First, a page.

European Parliament sets Sunday deadline for approving Brexit deal this year

The European Parliament will not meet to ratify a Brexit trade deal this year unless one is signed before Sunday, the leaders of its main political groups have said.

The new red line means Britain is expected to face a no-deal exit from the single market if nothing has been agreed by the close of the weekend – causing significant economic disruption.

In a joint statement, the parliament’s conference of presidents said they stood “ready to organise an extraordinary plenary session towards the end of December” but only if “an agreement is reached by midnight on Sunday 21st”.

They made the comments after a meeting with EU chief negotiator Michel Barnier in Brussels on Thursday morning, in which he is said to have told them a deal was possible by Friday.

Dacian Cioloș, leader of the parliament’s liberal Renew group and an ally of Emmanuel Macron, said the deadline was necessary because “uncertainty hanging over citizens and businesses as a result of UK choices” was becoming “intolerable”.

Manfred Weber, chair of the parliament’s largest group, the centre-right European People’s Party, said: “After [Sunday] we cannot reasonably scrutinise the deal before the end of the year. The agreement is too important to rush through Parliament.

“We owe it to the people and businesses in our constituencies who will be heavily affected by Brexit, to scrutinise the deal appropriately. After Sunday we don’t believe this would still be possible.”

Iratxe Garcia Perez, leader of the centre-left socialist group, said: “We will not be rushed into a consent vote of the Brexit deal before the end of the year if we don’t have access to the text by Sunday.”

The warning by the Parliament raises the possibility that the UK could be hit by a limited period of trading on no-deal terms from the beginning of January, even if an agreement is signed before the end of the year.

While the European Union and UK both have some powers for “provisional” application of deals without the consent of their parliaments, it is not clear whether these would help prevent a no-deal in this case.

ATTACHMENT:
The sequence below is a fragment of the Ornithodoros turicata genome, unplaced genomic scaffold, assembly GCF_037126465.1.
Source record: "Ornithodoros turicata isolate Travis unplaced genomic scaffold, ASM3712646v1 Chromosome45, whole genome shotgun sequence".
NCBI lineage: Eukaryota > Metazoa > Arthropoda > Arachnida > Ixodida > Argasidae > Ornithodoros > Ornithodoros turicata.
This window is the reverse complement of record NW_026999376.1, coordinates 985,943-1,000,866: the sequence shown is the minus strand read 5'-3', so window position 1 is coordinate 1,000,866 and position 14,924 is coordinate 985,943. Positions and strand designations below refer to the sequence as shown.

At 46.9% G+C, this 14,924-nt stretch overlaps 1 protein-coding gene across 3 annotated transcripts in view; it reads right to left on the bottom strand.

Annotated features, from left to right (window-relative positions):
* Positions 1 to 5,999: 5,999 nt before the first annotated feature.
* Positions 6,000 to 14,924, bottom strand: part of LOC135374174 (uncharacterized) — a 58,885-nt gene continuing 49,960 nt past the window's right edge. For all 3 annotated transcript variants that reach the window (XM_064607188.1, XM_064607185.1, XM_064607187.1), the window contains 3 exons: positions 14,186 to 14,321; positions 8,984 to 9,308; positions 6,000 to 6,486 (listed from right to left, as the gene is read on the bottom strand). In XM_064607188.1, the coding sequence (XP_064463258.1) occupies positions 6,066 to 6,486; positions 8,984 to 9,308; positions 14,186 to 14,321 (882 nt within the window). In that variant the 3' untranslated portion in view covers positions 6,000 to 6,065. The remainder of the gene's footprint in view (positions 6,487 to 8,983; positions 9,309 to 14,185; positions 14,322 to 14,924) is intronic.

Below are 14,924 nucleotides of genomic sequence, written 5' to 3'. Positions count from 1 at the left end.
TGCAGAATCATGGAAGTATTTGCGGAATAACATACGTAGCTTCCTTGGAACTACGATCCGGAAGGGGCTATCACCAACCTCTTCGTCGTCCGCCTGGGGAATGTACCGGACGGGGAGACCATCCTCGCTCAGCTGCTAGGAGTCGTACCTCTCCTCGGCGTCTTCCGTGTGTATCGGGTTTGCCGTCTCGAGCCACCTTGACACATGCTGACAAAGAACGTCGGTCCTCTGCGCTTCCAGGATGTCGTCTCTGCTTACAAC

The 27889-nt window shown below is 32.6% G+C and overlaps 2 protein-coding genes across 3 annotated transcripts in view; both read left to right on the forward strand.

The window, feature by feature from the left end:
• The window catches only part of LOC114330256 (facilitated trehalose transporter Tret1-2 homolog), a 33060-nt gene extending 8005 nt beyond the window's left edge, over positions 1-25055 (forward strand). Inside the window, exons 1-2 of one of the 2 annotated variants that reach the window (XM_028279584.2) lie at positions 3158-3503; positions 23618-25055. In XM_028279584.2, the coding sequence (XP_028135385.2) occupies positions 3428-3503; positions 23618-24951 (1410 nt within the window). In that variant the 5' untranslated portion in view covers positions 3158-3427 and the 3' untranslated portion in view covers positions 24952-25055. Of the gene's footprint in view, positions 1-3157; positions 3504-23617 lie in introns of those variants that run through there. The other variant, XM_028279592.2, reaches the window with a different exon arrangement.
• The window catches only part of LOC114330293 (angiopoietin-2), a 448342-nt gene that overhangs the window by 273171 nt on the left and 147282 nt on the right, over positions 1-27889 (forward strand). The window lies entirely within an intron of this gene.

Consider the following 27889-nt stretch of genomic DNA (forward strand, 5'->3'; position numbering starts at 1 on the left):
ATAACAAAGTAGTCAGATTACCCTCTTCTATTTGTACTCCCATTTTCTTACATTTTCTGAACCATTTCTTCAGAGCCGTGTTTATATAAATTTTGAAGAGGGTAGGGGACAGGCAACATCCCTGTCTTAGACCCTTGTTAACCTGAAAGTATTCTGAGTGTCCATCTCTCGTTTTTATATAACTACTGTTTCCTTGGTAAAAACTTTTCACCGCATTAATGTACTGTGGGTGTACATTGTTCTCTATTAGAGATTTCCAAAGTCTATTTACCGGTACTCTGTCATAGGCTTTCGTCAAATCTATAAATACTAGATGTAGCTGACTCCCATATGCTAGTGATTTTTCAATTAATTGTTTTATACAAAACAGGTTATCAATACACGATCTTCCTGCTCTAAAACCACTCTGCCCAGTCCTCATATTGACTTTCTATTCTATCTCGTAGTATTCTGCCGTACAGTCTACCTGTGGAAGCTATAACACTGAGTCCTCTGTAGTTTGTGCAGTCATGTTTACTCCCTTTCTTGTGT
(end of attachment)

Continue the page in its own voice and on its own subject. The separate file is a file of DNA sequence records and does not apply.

Mr Barnier is understood to have told ambassadors and MEPs in separate private meetings that even the reduced length of the provisional application process means there could well be a short no-deal in January even if it is used.

The European Commission president Ursula von der Leyen has also promised the Parliament that she would not use the procedure to bypass MEPs. The joint statement by the parliamentary group leaders recalls this, noting that Ms Von der Leyen said provisional application could take place “only once the European Parliament has given its consent”.

The Independent additionally understands that the European Council’s legal service believes that provisional application would not be fast enough to prevent a no-deal on 1 January if the process was set in motion after this week. 

Mr Barnier struck an upbeat tone on the possibility of a free trade agreement on Thursday, saying there had been “good progress” but that “stumbling blocks remain”. 

He said talks were in their “final stretch”, adding: “We will only sign a deal protecting EU interests and principles.”

The chief negotiator reporters told presidents that a deal was possible by Friday.

But UK sources were significantly less upbeat, stressing that the two sides were still very far apart in key areas. EU member state diplomats believe a deal is possible but warn that the path to one is narrow.

Back in Westminster, Downing Street would not be drawn on the European Parliament’s timetable. The prime minister’s spokesperson said the House of Commons would not be recalled on Christmas Day or the Boxing Day Bank Holiday for its own ratification procedures, but did no rule out weekend sittings to approve the agreement.

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